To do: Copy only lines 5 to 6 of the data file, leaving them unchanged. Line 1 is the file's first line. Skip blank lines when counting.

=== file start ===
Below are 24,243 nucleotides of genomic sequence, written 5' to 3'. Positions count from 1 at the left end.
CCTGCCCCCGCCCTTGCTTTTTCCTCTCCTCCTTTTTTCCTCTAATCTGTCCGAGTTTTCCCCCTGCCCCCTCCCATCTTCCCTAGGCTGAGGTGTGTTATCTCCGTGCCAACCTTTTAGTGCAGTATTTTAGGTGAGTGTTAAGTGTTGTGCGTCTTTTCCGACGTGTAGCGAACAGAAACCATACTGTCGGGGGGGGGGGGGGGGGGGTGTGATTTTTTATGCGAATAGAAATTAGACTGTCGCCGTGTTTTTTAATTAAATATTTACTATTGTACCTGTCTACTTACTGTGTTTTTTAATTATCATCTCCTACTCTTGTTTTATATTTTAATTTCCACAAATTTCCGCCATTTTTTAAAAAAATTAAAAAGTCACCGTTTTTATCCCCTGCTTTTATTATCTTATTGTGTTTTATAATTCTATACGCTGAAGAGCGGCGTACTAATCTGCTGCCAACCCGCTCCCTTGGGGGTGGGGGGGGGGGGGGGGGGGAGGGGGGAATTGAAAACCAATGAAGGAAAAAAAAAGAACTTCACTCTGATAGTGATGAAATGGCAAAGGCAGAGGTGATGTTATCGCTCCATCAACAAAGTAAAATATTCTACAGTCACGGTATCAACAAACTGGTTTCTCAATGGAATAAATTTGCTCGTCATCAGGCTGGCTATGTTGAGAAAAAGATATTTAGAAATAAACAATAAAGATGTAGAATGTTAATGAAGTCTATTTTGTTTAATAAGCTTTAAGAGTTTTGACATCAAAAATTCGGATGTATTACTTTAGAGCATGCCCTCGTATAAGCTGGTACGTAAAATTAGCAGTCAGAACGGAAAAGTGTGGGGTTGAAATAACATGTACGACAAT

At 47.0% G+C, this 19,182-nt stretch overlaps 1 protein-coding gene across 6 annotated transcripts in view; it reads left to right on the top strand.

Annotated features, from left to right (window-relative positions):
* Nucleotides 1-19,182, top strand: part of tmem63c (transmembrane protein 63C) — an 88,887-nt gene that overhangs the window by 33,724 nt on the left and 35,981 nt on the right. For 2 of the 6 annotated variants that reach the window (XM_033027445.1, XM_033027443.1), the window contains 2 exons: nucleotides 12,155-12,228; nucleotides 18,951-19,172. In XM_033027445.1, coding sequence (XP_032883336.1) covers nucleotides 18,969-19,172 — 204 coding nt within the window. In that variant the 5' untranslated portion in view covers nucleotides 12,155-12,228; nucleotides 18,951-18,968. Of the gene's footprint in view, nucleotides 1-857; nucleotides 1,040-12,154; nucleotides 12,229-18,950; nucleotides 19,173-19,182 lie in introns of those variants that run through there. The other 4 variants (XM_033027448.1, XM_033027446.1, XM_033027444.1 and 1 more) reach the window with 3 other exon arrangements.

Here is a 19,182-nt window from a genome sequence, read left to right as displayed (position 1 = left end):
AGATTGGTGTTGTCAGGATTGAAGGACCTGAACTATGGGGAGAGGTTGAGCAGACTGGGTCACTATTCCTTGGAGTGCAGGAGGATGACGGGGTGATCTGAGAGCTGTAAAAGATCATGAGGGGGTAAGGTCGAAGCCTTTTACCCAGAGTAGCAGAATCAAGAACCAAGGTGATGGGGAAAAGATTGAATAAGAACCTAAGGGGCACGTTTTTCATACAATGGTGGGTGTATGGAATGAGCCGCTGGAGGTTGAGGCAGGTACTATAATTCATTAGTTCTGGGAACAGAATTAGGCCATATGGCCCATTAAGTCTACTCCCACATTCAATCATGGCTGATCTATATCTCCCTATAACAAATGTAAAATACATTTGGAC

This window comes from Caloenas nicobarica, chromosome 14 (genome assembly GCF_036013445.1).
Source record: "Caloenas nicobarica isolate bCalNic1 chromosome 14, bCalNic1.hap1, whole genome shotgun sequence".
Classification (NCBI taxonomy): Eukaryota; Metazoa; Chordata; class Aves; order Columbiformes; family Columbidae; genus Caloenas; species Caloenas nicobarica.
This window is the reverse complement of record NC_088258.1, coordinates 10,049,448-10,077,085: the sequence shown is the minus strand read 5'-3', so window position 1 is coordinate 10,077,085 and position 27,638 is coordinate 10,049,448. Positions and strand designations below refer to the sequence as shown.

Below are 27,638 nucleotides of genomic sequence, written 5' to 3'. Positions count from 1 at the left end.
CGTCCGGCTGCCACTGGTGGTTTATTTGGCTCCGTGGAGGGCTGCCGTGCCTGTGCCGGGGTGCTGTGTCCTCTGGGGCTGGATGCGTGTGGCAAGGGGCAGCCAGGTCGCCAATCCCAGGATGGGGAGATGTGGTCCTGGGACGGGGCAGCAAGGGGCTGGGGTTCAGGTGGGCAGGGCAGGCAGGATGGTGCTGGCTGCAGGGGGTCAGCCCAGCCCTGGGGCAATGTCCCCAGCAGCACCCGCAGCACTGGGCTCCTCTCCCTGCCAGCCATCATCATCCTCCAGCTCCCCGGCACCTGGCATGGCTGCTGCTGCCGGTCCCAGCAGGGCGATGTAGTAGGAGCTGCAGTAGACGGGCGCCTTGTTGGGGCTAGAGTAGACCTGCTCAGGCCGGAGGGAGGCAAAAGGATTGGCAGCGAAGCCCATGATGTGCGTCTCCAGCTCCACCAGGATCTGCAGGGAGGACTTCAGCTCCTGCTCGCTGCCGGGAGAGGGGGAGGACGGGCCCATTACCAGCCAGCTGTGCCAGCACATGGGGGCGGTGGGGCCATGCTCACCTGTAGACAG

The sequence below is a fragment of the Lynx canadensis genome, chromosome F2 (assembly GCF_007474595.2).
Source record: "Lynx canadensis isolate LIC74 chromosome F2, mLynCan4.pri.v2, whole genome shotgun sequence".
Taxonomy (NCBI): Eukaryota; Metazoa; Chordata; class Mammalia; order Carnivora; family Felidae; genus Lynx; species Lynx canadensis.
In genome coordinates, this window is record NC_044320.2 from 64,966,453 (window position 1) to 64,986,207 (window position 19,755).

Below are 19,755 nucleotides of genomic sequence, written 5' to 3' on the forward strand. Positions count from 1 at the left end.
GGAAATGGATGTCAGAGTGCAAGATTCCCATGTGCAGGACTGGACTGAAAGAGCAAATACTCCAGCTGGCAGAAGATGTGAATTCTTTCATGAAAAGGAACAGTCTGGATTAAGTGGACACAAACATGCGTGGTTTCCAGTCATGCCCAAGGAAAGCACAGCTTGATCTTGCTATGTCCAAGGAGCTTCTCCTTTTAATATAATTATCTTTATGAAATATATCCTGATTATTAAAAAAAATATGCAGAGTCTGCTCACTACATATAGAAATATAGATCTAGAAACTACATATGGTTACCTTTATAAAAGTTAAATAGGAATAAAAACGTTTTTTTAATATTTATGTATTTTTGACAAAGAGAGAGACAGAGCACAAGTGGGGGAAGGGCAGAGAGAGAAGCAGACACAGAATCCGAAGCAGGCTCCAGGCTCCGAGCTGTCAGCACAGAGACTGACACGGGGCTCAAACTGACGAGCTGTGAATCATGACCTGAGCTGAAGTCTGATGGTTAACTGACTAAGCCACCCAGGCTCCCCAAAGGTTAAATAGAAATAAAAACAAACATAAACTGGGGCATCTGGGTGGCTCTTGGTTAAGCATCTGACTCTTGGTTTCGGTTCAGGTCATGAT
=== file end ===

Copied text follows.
* Nucleotides 1-19,182, top strand: part of tmem63c (transmembrane protein 63C) — an 88,887-nt gene that overhangs the window by 33,724 nt on the left and 35,981 nt on the right. For 2 of the 6 annotated variants that reach the window (XM_033027445.1, XM_033027443.1), the window contains 2 exons: nucleotides 12,155-12,228; nucleotides 18,951-19,172. In XM_033027445.1, coding sequence (XP_032883336.1) covers nucleotides 18,969-19,172 — 204 coding nt within the window. In that variant the 5' untranslated portion in view covers nucleotides 12,155-12,228; nucleotides 18,951-18,968. Of the gene's footprint in view, nucleotides 1-857; nucleotides 1,040-12,154; nucleotides 12,229-18,950; nucleotides 19,173-19,182 lie in introns of those variants that run through there. The other 4 variants (XM_033027448.1, XM_033027446.1, XM_033027444.1 and 1 more) reach the window with 3 other exon arrangements.

Here is a 19,182-nt window from a genome sequence, read left to right as displayed (position 1 = left end):